1 - Origins
The transmission of knowledge and the principle of standardization
have existed since humanity's beginning: Archaeology proves that
primitive human groups adopted the working methods they
considered the best to fabricate their tools and habitats and were
organized to transmit their knowledge. That has resulted in constant
technical progress, which historians and archaeologists categorize
as significant progress eras, such as the stone, bronze, and iron
ages. However, these periods were also characterized by a
flourishing of different cultures having particular use of the
available technologies that have resulted in what we commonly call
civilizations. This succession and diversity of civilizations have been
the motor of progress, with discoveries and technologies from a
particular human group being adopted by others who then
developed these concepts according to their way of life, which gave
rise to other discoveries and inventions, and this continuously. Thus
history proves to us that the future of humanity is in its diversity
and not in a uniform civilization.
Based on what is said above, and opposite to some beliefs, we can
see that the principle of standardization, which purpose is to issue
technical specifications to ensure that materials, products,
processes, services, systems, or persons are fit for their intended
purpose, was not invented at the beginning of what is commonly
called the "industrialization era" during the 19th century, but a long
time ago. For example, the Xi'an tomb in China confirms that the
armies of the Qin emperor (259–210 BC) were already equipped
with standardized equipment far before the roman empire era (see
the image below). During the Han dynasty (206 BC – 220 AD),
officials designed standard civil service exams to choose people to
work in the government based on merit rather than family status.
Also, the sculptures of the Trajan emperor (53 -117 AC) column in
Rome (see here) proves that the soldiers of the Roman empire had
fully standardized equipment. Again in China, during the Song
dynasty (960 AD - 1279 AD), silk production was organized
according to strict norms controlled by the imperial government.
2 - About national and international standards and
Even though the example above proves that standards and
transmission of these have existed since the beginning of humanity,
we need to recognize that the current era has put in place
structures for creating and implementing international standards to
fulfill the need for increasing exchanges worldwide. As a result, a lot
of devices are today built according to established requirements to
offer the same service and level of safety throughout the globe.
However, international standards do not entirely replace national
ones, as to protect their citizens, governments also publish the
standards and norms applicable in their country. Also, to protect
people producing goods from abusive and unsafe working
conditions, governments publish laws that indicate the minimum
level of protection required. Depending on the country, these laws
can be emitted in the form of acts, decrees, work regulations, codes
of practice, national standards, etc. For convenience, we can call
them “working laws”. Some of these laws have been adopted
worldwide through the various instruments of the United Nations,
such as, but not limited to, the International Labour Organization
However, adopting international laws is a long process that, in the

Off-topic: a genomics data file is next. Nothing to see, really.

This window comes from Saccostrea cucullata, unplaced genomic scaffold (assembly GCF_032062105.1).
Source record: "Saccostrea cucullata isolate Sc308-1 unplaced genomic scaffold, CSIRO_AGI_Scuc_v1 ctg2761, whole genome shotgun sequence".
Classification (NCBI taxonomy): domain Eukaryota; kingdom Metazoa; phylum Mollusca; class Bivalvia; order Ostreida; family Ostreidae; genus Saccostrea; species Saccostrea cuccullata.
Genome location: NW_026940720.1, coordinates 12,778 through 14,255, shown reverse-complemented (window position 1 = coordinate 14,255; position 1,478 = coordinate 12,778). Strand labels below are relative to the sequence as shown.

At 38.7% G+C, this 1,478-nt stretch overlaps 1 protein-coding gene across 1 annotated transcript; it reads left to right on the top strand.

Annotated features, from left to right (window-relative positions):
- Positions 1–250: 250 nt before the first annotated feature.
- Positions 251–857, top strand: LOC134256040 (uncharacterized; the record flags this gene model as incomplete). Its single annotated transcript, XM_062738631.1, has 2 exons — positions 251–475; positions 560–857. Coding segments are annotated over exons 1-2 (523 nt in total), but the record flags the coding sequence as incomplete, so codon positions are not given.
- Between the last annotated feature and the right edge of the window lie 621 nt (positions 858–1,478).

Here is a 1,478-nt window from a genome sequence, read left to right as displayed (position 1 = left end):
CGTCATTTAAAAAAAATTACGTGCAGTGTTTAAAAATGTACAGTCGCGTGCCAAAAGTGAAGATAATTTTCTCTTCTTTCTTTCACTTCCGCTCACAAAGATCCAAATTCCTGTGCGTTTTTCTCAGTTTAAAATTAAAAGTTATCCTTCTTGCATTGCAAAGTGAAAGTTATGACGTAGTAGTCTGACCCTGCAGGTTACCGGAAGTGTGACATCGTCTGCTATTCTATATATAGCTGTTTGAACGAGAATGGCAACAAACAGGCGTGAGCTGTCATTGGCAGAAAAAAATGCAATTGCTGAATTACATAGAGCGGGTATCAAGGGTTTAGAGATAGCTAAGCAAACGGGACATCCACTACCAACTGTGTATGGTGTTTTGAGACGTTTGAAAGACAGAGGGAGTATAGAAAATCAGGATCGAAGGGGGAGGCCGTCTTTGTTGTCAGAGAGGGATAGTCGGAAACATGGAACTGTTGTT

end, requires the signature of the states applying them. Thus, a
state is not engaged in implementing an international law it has not
signed. For these reasons, in parallel with the laws emitted by
States, companies involved in industrial or construction activities
have issued their own working practices that are based on the laws
of the states and their experience. These working practices are
sometimes shared through structures such as professional
associations or similar organizations that defend their interests and
are usually called "guidelines". These professional organizations also
act as pressure groups on states to impose their point of view. For a
better understanding, we need to make a distinction between
standards, working laws, and guidelines:
As said above, the purpose of standards is to issue technical
specifications to ensure that materials, products, processes,
services, systems, or persons are fit for their intended
Standards are also called "Norms". Legal specialists say that
even though their purpose is the same, their process is
different: A norm can be described as a set of rules resulting
from a consensus of experts, and a standard is the
harmonization of technical characteristics and construction
processes, not necessarily based on a consensus. However,
despite this difference, the two words are often used for the
Standards and Norms are issued by states or specific
organizations depending on them, usually called "national
standardization bodies". For example, the Swiss Association for
Standardization (SNV), British Standards Institution (BSI),
American National Standards Institute (ANSI), the "Association
francaise de normalization" (French association for
normalization -AFNOR), the Thai Industrial Institute (Thailand),
and many others. Organizations emitting standards & norms
can group an ensemble of states. It is the case of the European
Standards (EN), also called European Norms. These documents
are published by one of the three following organizations: the
European Committee for Standardization (CEN), the European
Committee for Electrotechnical Standardization (CENELEC), or the
European Telecommunications Standards Institute (ETSI). These
organizations depend on the states of the European community
and the associated members. Another example of an
organization that depends on states is the International
Organization for Standardization, better known under the
acronym ISO, which is presented as an independent, non-
governmental international organization with a membership of
167 "national standards bodies". However, as the national